Adoptive Families, the award-winning national adoption magazine, is the leading adoption information source for families before, during, and after adoption.


Ride On, Baby

With dozens of babywearing products to choose from, where are parents to begin? Four AF readers share their stories about carriers that kept their little ones safe and near.

Moby Wraps; $40
Reviewed by Amy, mom of Jadyn (1, U.S.)

ON THE GO: I decided to wear our newborn daughter to promote bonding and attachment. We wanted her to feel connected to us, and I knew that movement would soothe her. We started using the Moby on Day Three. Jadyn was not an easy sleeper, but she napped well when in the wrap.

EASE AND COMFORT: The Moby can be intimidating. It’s a large piece of fabric. But we got the hang of it. One downside is that it’s easier to put on and leave on than to put on and take off repeatedly. Because Jadyn was always upright, I felt it was a safe wrap for her. I could only wear the Moby for the first few months, but she seemed to love every minute!

Beco Butterfly 2; $139
Reviewed by Pamela, mom of Anna (8 mos., U.S.)

ON THE GO: I purchased my Beco even before Anna was born. It was hard to choose from all the bright, hip patterns! My favorite feature is the headrest, which helped her ride safely as a newborn. At eight months, she’s still happiest in front, and I think that’s because of the time she spent napping on my chest.

EASE AND COMFORT: The waist and chest straps distribute Anna’s weight, and I leave her in it for hours at a time. The internal panel keeps her secure, even when the belt buckle is open, so I can easily shift from front to back. It’s fully adjustable, which is a plus: It’s a cinch to pass Anna on to her grandparents when they visit!

BabyBjörn Baby Carrier; $80
Reviewed by Marcia Maynard, mom of Justin (1, U.S.)

ON THE GO: The BabyBjörn gave us one-on-one time to feel close to our baby. I loved being able to put Justin in it while he slept, rather than always placing him in the stroller. The Björn also allowed my husband to snuggle with Justin, while he played with our oldest son.

EASE AND COMFORT: The baby faces the parent to start off, but can face forward, as he grows. There’s even weight distribution on both shoulders, so it didn’t hurt to wear, but some parents may find that it puts strain on the back, neck, and shoulders. It also takes practice to put on, because there are lots of straps to adjust.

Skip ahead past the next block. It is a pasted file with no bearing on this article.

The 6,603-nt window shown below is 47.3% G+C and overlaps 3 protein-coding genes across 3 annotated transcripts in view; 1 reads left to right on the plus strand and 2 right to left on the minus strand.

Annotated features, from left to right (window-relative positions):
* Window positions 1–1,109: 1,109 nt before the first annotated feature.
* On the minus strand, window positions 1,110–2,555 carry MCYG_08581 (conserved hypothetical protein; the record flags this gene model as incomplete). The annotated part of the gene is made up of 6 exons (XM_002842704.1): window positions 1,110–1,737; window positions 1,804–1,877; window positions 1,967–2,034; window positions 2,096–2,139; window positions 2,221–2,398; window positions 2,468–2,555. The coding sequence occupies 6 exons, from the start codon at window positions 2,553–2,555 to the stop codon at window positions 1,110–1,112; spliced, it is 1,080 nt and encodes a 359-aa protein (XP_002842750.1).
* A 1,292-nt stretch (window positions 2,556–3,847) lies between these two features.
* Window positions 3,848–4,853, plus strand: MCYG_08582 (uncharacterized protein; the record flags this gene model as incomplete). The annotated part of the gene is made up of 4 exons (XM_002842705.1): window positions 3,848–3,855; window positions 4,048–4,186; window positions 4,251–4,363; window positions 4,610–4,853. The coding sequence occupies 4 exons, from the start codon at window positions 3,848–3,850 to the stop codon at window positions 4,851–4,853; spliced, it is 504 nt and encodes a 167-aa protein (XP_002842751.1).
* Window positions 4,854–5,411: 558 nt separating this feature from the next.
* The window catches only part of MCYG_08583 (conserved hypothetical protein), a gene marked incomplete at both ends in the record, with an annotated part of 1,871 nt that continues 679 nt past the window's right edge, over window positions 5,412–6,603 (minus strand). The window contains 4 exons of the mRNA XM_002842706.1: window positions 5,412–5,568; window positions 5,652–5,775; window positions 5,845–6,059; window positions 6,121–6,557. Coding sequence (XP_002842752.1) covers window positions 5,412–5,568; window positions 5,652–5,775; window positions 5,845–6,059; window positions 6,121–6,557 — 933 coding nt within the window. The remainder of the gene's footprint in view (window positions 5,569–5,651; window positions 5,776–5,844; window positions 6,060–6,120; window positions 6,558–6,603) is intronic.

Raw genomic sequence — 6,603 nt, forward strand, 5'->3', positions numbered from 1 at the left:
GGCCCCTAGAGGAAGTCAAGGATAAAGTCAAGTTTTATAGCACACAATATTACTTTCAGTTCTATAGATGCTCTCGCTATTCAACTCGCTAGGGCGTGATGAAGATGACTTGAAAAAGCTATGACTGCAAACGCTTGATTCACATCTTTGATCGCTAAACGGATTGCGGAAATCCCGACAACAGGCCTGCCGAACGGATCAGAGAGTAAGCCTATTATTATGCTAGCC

Ergo Baby Carrier; $105
Reviewed by Sandi and Sean, parents of Declan and Owen (4 and 3, Russia)

ON THE GO: As urbanites, the ability to navigate city streets and public transportation were priorities for us. We chose the Ergo, because it’s flexible, and easy to pack up. (Adds Sean, “It’s a comfy, versatile carrier we could use with both boys.”)

EASE AND COMFORT: We took the Ergo carrier with us when we brought the boys home (at 18 and 33 months), and they loved it. I often strapped Owen in on the side so he could see more. It was like carrying a kid on your hip, without having to hold on. (Says Sean: “Owen wanted to continue riding even after it was time for him to learn to walk.”)


As new consumer warnings have shown, slings may pose a suffocation hazard when improperly used. For a safe ride, choose the right fit, and be sure your baby is strapped in securely when worn.

+ Find the best fit for you. Consider your child’s size, and look for a carrier that can be adjusted easily if you and your mate will be sharing it. Consult the manufacturer’s size chart and weight guidelines, then test-drive it to see how it fits baby.

+ Do periodic safety checks. Check its condition for any faulty or loose parts—especially if you’re wearing a hand-me-down or if you purchased a used carrier. And check on your baby frequently, too!

+ Learn to ride. Make sure your infant’s face is not covered and is visible at all times. Two positions that are never safe when using sling-style carriers: wearing baby too low, or in a curled position with his chin touching his chest. Find photos and a video of safe and unsafe positions at (search “slings”).

Back To Home Page

©2014 Adoptive Families. All rights reserved. Reproduction in whole or in part is prohibited.

Post a comment

Find Adoption Services


Find Adoption Professionals






Subscribe to Adoptive Families online or via toll-free phone 800-372-3300
Click to email this article to a friend.
Click for printer friendly version.

Child Development, Family, Health, and Education Research

Magazine Publishers of America